Take the 2-minute tour ×
Unix & Linux Stack Exchange is a question and answer site for users of Linux, FreeBSD and other Un*x-like operating systems.. It's 100% free, no registration required.

It's a bit indirect, but it's possible mount a partition with a disk image using mount or losetup's "offset" parameter.

I'm looking to be able to use fuse to do the same thing in user space

Use Case

My use case is building disk images on an autobuild server where the build job is not allowed to have root permissions, and the server should not need a custom setup for particular build jobs.

share|improve this question
    
I do not understand why you want to mount the image that has been generated. –  Nils Jun 29 '12 at 19:55
    
To copy files over, chroot, rsync or otherwise backup, etc. –  Catskul Jun 29 '12 at 20:04
    
Also, deboostrap. –  Catskul Jun 29 '12 at 20:14

5 Answers 5

up vote 3 down vote accepted

It's possible to do with fuse, but would probably be cleaner with custom tools.

Solution

With apt-get-able tools the following kludge is possible:

mkdir mnt
xmount --in dd --out vdi disk.img mnt

mkdir mnt2
vdfuse -f mnt/disk.vdi 

mkdir mnt3
fuseext2 -o "rw" mnt2/Partition1 mnt3

Explanation

The basic idea is that fuse can be used to separate a full disk image in place into files that point to it's partitions. vdfuse does this, but is a VirtualBox tool and requires a VDI or VMDK file to work. xmount uses fuse to make a raw disk image appear as a VDI file.

Finally once the partition file is available via vdfuse, it can be mounted via an ext2/3/4 tool fuseext2.

It's ugly but it works completely in userspace.

Update

vdfuse should be able to mount a raw image without the help of xmount, but there is a bug which ignores the RAW option.

I tracked down and fixed the bug with a patch here:

https://bugs.launchpad.net/ubuntu/+source/virtualbox-ose/+bug/1019075

share|improve this answer
    
Addition: it should also be possible to make a simple vmdk file which references the disk image as RW 55296000 FLAT "disk.img" 0 or something like that (with extra headers and the correct size in 512-byte blocks) (I don't know if there's a tool to easily generate those). –  HoverHell Jun 19 '13 at 11:27

There is pmount utility that is a wrapper around the standard mount program which permits normal users to mount removable devices without a matching /etc/fstab entry.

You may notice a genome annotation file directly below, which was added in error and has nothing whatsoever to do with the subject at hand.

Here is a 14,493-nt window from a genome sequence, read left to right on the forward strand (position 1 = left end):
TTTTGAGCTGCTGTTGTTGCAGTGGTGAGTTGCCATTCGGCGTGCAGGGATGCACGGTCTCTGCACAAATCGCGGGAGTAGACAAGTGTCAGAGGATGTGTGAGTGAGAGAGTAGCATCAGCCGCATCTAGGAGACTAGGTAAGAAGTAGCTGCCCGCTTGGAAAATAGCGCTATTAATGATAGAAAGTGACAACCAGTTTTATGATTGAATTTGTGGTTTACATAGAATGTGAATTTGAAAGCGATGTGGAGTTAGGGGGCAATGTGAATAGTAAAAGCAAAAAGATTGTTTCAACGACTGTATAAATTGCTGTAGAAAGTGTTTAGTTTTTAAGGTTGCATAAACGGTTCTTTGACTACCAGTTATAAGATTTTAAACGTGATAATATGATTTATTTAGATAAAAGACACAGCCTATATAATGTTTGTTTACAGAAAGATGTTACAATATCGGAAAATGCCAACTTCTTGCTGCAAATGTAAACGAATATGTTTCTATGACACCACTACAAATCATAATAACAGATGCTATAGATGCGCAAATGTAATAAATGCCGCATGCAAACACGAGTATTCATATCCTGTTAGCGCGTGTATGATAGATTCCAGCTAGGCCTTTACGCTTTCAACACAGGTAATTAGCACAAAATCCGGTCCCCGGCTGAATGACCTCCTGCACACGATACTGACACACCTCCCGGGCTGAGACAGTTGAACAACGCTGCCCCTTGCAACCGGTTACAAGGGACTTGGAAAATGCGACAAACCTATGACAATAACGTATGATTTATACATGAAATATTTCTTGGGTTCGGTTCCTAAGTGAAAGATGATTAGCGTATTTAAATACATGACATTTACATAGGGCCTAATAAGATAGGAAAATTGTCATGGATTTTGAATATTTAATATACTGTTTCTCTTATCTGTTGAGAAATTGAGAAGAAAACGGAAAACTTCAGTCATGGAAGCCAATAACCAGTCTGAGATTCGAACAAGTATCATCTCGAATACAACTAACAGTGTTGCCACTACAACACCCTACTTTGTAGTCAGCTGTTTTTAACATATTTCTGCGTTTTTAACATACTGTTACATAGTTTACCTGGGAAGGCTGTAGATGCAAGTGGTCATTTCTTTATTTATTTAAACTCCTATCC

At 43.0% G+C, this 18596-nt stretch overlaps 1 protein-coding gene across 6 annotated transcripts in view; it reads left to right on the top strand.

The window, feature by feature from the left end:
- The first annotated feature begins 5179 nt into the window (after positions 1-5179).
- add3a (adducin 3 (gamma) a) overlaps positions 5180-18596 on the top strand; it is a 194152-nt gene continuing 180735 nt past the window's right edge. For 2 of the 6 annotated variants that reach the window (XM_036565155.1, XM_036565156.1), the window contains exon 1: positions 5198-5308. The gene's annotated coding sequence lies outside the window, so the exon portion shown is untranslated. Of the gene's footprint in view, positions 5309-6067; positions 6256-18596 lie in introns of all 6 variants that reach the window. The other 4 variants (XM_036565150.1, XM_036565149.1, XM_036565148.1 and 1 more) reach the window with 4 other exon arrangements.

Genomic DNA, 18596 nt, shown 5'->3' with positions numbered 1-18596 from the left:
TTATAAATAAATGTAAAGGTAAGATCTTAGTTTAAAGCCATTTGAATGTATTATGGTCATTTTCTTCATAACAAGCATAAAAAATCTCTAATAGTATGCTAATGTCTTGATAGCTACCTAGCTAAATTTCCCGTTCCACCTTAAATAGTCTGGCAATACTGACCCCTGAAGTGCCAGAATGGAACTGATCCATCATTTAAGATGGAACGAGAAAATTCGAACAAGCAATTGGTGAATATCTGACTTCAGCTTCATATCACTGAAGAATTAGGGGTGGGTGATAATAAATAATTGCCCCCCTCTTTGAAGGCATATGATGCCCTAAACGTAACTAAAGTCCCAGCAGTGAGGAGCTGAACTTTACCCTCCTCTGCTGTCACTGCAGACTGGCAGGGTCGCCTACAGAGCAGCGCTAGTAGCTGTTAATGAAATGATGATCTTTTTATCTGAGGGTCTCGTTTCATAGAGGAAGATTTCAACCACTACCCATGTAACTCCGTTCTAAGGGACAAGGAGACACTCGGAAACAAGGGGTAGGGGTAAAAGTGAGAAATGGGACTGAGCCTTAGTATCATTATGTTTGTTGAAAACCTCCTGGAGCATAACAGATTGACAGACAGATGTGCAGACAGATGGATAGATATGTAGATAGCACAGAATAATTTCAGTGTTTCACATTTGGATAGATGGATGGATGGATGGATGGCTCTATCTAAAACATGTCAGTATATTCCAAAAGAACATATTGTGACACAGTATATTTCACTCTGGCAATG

The only thing you need to allow user to use it is to add user to plugdev group.

share|improve this answer
    
Only works if the "device" lives in /dev/ –  Catskul Aug 6 at 18:43
  1. losetup the image
  2. kpartx -av the resulting loopback-device
  3. Use the resulting partitions from /dev/mapper/... as you would do with a physical disk

You can accomplish all these tasks using an executable automount-map.

A chdir could trigger all the above actions. Or use sudo for a setup/removal script. Or...

share|improve this answer
    
It seems that some/all of that would require root permission. –  Catskul Jun 29 '12 at 21:29
    
@Catskul set set up the above, yes. To use it no. But same is true for your image. How do you create root-owned files if you do not have root permissions? –  Nils Jun 30 '12 at 20:19
    
fakeroot will allow such a thing. –  Catskul Jul 1 '12 at 2:26
    
Actually, after more reading and experimentation, it appears that fuse mounting allows you to modify files as if you were root without the use of fakeroot. –  Catskul Jul 3 '12 at 0:57

Mounting thought loopback device with offset, might be helpful.

VDIfile=VirtData.vdi
mountingpoint=/mnt/VDI
offData=$( VBoxManage internalcommands dumphdinfo "$VDIfile" |grep offData | sed 's:.*offData=\([0-9]*\).*:\1:' )
offset=$(( $offData + 32256 ))
mount -t ext4 -o rw,noatime,noexec,loop,offset="$offset" "$VDIfile" "$mountingpoint"

More details here: http://unix.stackexchange.com/a/45019/9689

share|improve this answer

libguestfs now has a command guestmount which spins up a virtual machine to allow you to mount arbitrary partitions in user space.

share|improve this answer
    
One or two line answers are often not the most helpful. Consider expanding your answer with links, elaboration or documentation which support your suggested solution. –  HalosGhost Aug 28 at 19:22

Your Answer

 
discard

By posting your answer, you agree to the privacy policy and terms of service.

Not the answer you're looking for? Browse other questions tagged or ask your own question.